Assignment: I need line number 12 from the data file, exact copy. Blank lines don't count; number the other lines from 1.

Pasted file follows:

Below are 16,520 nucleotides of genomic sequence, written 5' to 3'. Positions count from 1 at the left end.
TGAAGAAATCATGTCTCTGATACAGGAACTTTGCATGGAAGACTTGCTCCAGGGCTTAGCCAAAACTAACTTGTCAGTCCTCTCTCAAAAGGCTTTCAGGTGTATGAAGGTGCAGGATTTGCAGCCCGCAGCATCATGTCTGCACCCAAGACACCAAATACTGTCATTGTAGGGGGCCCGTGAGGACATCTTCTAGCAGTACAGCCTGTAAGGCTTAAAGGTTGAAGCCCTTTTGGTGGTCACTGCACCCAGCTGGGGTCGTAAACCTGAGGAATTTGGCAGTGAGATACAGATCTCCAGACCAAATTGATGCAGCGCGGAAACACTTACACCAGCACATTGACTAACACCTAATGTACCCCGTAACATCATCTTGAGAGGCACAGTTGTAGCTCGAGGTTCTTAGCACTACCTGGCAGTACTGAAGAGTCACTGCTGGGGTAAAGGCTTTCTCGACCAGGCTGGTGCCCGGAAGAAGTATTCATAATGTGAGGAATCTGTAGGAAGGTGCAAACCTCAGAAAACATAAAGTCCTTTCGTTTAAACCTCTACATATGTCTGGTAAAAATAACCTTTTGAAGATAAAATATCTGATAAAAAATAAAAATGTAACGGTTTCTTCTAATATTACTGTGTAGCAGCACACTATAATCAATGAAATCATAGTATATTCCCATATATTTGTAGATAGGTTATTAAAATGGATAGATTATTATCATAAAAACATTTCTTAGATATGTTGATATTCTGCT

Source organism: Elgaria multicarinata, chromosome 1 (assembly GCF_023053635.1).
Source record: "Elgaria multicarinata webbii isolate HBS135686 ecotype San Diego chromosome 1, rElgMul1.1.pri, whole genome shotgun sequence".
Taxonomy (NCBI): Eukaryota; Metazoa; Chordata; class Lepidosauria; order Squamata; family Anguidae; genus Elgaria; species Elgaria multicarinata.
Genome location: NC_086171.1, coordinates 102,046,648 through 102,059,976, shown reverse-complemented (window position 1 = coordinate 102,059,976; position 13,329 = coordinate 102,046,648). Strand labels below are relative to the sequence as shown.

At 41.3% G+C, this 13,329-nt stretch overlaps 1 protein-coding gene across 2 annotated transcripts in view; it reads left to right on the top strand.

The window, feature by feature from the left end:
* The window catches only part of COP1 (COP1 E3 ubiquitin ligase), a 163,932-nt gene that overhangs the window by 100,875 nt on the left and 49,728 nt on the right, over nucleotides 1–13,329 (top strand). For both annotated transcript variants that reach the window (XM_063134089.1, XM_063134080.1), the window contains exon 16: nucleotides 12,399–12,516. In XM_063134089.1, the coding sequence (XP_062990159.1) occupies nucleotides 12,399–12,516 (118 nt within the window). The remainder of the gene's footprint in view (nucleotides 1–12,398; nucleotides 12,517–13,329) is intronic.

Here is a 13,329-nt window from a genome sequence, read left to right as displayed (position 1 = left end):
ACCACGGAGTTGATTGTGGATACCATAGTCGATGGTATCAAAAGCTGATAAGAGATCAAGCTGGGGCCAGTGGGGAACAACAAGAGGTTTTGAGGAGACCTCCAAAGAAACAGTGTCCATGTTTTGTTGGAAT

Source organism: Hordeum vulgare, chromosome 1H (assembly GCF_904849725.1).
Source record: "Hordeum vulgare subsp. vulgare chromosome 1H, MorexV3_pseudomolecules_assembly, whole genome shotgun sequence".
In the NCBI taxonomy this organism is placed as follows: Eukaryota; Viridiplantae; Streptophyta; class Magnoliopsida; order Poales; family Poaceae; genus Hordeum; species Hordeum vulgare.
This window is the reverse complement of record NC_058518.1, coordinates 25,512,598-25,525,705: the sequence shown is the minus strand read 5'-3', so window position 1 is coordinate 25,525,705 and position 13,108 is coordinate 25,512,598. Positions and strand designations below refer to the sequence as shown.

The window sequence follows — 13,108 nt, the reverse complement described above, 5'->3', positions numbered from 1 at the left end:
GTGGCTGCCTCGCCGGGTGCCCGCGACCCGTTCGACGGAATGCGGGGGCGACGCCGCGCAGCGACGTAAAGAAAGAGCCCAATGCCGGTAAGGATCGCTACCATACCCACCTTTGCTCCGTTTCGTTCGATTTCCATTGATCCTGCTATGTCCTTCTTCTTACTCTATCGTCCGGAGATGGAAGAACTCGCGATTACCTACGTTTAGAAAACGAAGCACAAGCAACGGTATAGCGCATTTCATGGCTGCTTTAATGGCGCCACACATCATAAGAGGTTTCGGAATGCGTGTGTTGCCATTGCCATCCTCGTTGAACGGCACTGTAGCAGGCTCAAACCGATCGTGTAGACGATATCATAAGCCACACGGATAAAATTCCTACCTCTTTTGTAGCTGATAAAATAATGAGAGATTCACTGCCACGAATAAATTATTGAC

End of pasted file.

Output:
Source organism: Hordeum vulgare, chromosome 1H (assembly GCF_904849725.1).